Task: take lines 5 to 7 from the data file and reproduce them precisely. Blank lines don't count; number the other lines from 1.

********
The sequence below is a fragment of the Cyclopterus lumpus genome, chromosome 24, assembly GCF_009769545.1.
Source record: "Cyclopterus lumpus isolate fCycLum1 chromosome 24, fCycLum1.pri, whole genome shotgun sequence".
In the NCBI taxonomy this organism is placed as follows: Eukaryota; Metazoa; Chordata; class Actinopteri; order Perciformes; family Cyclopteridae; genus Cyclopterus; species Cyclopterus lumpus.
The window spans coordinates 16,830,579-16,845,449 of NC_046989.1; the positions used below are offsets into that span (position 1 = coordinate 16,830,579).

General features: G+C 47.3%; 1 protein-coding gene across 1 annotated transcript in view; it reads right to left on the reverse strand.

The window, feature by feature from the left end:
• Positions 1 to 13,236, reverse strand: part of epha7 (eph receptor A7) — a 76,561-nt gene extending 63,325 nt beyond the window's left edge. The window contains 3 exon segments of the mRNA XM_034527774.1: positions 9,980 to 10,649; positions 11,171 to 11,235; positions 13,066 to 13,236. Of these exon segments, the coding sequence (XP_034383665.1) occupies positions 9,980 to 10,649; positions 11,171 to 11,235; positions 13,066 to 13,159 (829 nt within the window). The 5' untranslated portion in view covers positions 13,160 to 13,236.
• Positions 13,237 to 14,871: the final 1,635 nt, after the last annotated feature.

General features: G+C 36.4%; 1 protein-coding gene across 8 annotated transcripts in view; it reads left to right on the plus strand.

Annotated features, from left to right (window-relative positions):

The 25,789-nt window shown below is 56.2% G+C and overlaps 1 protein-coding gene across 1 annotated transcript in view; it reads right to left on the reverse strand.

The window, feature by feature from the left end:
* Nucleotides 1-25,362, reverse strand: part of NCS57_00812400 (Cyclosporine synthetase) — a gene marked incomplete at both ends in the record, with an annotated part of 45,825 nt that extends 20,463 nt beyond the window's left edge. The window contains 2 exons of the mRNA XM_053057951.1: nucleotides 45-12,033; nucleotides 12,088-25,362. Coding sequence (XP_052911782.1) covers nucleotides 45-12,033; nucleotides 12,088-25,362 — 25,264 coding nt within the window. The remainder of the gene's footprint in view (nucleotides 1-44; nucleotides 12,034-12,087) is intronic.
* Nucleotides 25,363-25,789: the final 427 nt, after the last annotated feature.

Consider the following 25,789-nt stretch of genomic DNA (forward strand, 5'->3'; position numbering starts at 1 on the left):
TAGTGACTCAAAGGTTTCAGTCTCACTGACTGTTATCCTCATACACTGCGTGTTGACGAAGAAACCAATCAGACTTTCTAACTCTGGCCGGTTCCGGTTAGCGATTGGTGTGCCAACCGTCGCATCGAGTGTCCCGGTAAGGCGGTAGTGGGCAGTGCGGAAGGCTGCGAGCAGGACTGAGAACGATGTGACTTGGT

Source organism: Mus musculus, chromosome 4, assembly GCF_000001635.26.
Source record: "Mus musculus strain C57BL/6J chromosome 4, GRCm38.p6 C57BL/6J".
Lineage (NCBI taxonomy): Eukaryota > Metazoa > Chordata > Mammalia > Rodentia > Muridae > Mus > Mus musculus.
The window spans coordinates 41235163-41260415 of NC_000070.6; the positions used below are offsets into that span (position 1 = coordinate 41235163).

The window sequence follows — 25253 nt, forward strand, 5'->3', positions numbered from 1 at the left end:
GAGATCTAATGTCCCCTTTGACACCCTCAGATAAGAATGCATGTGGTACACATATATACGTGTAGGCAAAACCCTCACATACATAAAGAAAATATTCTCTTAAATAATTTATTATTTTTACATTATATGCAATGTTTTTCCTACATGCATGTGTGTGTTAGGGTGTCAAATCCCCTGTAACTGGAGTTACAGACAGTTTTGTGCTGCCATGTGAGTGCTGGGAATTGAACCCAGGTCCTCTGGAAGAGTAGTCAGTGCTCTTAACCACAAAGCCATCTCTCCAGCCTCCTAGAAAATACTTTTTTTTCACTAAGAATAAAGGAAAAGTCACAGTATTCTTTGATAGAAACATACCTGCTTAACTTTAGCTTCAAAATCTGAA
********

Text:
General features: G+C 47.3%; 1 protein-coding gene across 1 annotated transcript in view; it reads right to left on the reverse strand.

The window, feature by feature from the left end:
• Positions 1 to 13,236, reverse strand: part of epha7 (eph receptor A7) — a 76,561-nt gene extending 63,325 nt beyond the window's left edge. The window contains 3 exon segments of the mRNA XM_034527774.1: positions 9,980 to 10,649; positions 11,171 to 11,235; positions 13,066 to 13,236. Of these exon segments, the coding sequence (XP_034383665.1) occupies positions 9,980 to 10,649; positions 11,171 to 11,235; positions 13,066 to 13,159 (829 nt within the window). The 5' untranslated portion in view covers positions 13,160 to 13,236.